Published April 26, 2013
On a recent trip to Cambodia, actress Ashley Bell got to do what tourists only dream of doing: hug an elephant.
The star of the "The Last Exorcism: Part II" traveled to Asia in her role in "Love and Bananas" --a new documentary about the plight of Asian elephants in captivity.
As graduate of NYU’s Tish School of the Arts, Bell isn't afraid to embrace a variety of roles that let her strong acting chops shine. From thrillers to action adventure, and even romantic comedies, there isn’t a role this budding actress won’t take on. Now, she can add activist to her resume. By helping to raise the profile of those who dedicate their lives to rescuing elephants – from zoos, circuses, logging facilities, and tourist attractions -- she's found a new appreciation of this part of the world.
She says this project wasn't much of a reach, because she was always surrounded by rescue dogs and cats growing up. But her time in Cambodia has opened her eyes even more to the mistreatment of elephants.
Fox 411: What did you learn in your travels?
Bell: It was absolutely remarkable. People could not have been nicer. I, unfortunately, did learn that Cambodia is going through a very bad problem with deforestation. While we were filming the documentary, we went up in a helicopter and filmed a lot of the rain forest. I believe 75 percent of the rain forest is being, has been, cut down. So in working with the Cambodian Wildlife Sanctuary, they're looking to restore that rain forest, provide more jobs for local villagers so they won't need to cut down trees for money. And, also to provide a home for rescued elephants.
Fox 411: Tell us a little more about the documentary.
Bell: "Love and Bananas" --it's in its very first stage. We got the initial filming done in Cambodia in January. And it is about the plight of Asian elephants. These elephants have been rescued from logging facilities as working elephants, circus performing elephants, and also, tourist elephants. A lot of tourists, when they visit, they offer elephant rides. And, what's important to know is, elephant rides are abusive to elephants. It's not in an elephant's nature to be captive and chained and ridden, as much fun as it seems, it takes a toll on the elephants and they do suffer, and the elephants that are at the sanctuary have actually been freed of that and are now roaming the jungle where they're meant to be.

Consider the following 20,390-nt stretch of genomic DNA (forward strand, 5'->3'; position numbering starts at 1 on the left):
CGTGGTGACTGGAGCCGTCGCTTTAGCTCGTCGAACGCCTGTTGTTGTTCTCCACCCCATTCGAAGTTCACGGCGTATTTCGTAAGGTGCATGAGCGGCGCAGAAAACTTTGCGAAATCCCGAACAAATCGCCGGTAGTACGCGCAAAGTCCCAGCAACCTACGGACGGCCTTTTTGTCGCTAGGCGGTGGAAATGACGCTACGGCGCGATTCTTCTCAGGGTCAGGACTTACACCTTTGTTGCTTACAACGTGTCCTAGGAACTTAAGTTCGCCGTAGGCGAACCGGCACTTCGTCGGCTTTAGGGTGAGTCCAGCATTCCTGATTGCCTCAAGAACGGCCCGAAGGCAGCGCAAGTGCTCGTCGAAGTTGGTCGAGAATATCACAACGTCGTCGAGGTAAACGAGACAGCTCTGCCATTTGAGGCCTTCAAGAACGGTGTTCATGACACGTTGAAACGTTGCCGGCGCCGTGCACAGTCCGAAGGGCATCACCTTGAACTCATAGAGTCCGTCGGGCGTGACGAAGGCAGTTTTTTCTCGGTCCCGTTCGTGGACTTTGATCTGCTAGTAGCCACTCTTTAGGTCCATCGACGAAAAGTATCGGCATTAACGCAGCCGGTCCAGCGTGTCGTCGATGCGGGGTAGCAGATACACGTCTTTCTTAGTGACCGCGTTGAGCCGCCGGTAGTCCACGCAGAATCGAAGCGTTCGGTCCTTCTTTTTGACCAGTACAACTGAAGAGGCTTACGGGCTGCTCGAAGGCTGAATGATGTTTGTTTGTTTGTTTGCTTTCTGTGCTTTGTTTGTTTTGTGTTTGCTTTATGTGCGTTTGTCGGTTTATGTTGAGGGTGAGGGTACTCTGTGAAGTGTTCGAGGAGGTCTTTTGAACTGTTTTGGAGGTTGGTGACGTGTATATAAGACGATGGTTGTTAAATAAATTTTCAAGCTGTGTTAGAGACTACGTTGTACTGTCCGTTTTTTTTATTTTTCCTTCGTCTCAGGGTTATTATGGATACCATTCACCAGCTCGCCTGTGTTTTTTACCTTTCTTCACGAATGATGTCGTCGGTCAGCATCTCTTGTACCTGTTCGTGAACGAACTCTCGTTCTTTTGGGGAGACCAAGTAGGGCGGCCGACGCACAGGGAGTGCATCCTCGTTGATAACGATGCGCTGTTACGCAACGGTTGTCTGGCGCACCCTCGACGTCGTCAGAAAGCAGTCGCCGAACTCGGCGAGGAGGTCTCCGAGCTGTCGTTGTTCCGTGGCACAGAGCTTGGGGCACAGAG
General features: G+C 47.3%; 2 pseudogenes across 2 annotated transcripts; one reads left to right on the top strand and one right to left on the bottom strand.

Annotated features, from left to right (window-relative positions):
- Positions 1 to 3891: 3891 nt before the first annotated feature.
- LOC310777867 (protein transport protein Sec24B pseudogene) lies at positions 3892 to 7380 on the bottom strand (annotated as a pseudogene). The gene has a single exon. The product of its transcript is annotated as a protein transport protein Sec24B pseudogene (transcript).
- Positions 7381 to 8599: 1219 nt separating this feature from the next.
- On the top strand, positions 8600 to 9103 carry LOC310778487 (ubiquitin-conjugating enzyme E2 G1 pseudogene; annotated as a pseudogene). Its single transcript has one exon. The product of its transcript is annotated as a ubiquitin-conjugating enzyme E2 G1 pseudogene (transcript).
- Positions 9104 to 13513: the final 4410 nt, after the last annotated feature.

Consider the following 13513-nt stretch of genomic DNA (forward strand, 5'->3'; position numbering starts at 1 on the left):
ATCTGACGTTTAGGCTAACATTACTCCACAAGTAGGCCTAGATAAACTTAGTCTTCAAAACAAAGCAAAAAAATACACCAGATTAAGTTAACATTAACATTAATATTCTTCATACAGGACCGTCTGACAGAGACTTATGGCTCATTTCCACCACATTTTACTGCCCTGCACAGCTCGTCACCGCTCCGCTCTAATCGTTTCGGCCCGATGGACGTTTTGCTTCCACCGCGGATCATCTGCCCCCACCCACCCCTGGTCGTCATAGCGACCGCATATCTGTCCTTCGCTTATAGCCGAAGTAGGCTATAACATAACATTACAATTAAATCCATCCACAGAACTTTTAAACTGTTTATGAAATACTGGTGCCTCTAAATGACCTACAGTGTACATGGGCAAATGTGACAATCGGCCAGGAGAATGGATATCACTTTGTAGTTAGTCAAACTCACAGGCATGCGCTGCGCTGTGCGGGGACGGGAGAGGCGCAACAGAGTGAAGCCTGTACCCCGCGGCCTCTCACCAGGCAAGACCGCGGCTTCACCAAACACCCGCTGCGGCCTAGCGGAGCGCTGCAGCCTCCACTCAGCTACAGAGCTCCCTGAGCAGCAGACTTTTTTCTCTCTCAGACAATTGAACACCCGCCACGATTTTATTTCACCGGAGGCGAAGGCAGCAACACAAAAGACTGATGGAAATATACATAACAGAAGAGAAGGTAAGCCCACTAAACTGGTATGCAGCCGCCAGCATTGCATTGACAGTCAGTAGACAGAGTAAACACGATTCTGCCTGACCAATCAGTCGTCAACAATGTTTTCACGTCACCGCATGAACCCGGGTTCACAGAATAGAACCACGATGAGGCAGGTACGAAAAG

Fox 411: Were you aware of this cause before working on this film?
Bell: I was aware of what it took to break an elephant. You know a wild elephant, there are no wild elephants left in Cambodia. And I learned that when I arrived there. And to train a wild elephant, you have to break a wild elephant. And that's a very abusive process. And that process happens from Cambodia to the United States to zoos and circuses all around the world. It's the same process of breaking an elephant. And, a tool called the bull hook is used, which is used for abuse. And at the sanctuary, that's banned. They believe that you can guide an elephant with love and bananas. Hence the name of the documentary, "Love and Bananas"-- and you can check it out at LoveAndBananas.com.
Fox 411: Did you do anything else besides working while in Cambodia?
Bell: This was my first time in Southeast Asia, so being immersed in that culture was absolutely incredible. The smells, the food, it's just, it tastes so beautiful. The fruit is so fresh. There's no pesticides. The salads and the vegetables, I'm a vegetarian, so let me gush about vegetables. They're organic and they're fresh and they taste the way they're meant to. I also went on a floating village. It's a whole village out on the water. There's a school. There's a church. They have markets. You can have dinner on the floating village. It's incredible. I've never seen anything like that before.
Fox 411: Do you plan on returning?
Bell: The second I left, I wanted to make it a point to go back. To go back and visit Cambodia and also Thailand, I've heard the people who are helping with the documentary, Save Elephant Foundation, have a sanctuary in Thailand that I'm just dying to go visit, but I hope to go back to Cambodia. We've filmed the first part, we're fund-raising to now film the second part and, it's a story as big as the elephants we're filming. I think it's going to be a couple trips, so possibly later in the summer and then maybe after that just to see the journey these elephants take to recovery and the rescue of new elephants.